America’s love affair with diesel-powered vehicles is a complex one.
On the one hand, heavy duty pickup trucks from Ford, Chevrolet/GMC and Dodge Ram offer these engines which are prized for their horsepower, torque, towing capacity and decent fuel economy. On the other hand, diesel cars are a scarce commodity, offered in select German models, but not across the entire model line as they are in Europe.
So, why the difference?
That’s easy: diesel trucks appeal to work crews and others who absolutely need the power these trucks can offer. Diesel cars remind most older drivers of the slow-moving and slow-selling cars of the 1980s. Too bad that these diesels are the only ones some people remember.
Today’s diesels are a far-cry from diesels of yore. Yesterday’s diesels were slow and smelly, today’s diesels are typically turbo-powered and clean. Indeed, Volkswagen was the first manufacturer to produce a diesel meeting stiff emissions requirements in all 50 states, including hard to please California. Mercedes and BMW have followed suit and both are promising to meet rising diesel demand.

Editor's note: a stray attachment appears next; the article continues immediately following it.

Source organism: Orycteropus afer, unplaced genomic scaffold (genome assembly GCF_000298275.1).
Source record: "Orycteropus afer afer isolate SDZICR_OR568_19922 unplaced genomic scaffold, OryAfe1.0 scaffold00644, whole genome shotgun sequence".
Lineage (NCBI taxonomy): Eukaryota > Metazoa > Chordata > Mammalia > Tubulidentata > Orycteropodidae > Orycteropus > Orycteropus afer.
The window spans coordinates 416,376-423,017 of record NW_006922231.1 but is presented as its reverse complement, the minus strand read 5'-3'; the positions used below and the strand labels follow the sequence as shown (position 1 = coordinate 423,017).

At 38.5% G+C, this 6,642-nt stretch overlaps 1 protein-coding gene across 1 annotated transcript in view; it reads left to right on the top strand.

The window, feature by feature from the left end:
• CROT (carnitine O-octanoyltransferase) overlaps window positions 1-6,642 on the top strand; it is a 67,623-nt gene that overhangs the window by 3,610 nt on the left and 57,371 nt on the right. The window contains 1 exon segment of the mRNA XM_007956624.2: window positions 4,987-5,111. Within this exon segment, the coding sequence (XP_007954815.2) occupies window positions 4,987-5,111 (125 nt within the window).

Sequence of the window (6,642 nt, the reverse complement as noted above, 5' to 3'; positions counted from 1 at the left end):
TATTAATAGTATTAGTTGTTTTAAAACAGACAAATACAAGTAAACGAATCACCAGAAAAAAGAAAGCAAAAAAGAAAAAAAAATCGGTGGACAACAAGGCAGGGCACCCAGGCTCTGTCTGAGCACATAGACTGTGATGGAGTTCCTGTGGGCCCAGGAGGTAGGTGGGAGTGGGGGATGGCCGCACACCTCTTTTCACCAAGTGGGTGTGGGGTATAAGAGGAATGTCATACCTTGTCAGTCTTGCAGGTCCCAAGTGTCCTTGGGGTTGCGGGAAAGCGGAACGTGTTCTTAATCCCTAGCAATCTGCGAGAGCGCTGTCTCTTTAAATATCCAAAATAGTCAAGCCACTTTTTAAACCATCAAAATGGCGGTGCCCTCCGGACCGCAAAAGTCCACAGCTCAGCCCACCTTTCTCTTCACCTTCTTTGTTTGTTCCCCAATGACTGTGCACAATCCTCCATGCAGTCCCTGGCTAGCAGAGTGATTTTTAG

The German automakers have found a way to sell diesels in the U.S. despite what previously had been weak demand. Beginning in 2009 when Volkswagen introduced its current generation diesel engines, American drivers soon discovered that diesels weren’t smelly and certainly had the power to keep up. Importantly, their usual 30 to 35 percent fuel mileage advantage has convinced many buyers to consider a diesel, which are typically priced a bit less than gas-electric hybrids.
Moreover, diesel engines do not have spark plugs, cannot be tuned up and generally last much longer than equivalent gas engines. Diesel fuel prices, however, do fluctuate and as of January 2011 are higher than gas. However, the one dollar price premium seen in 2008 has disappeared with prices about 25 cents more than gasoline.
Other manufacturers do not appear ready to make diesel engines available in the United States. That’s because American clean car standards are the highest in the world, which means Japanese, Korean and other manufacturers have to modify their engines at significant cost to make them compatable in the U.S. Honda was planning to introduce a diesel Accord as recently as 2008, but scrapped plans for its 52 mpg car to concentrate on hybrids and other alternative models.
Even if California follows through and tightens emissions restrictions again as some have feared, diesels are likely to be in demand and sold in increasing numbers. The Golden State may tighten its standards, but the diesel producers – German automakers and American pickup truck manufacturers – are likely to find ways to stay competitive in all 50 states, no matter how complex consumers or state regulations are.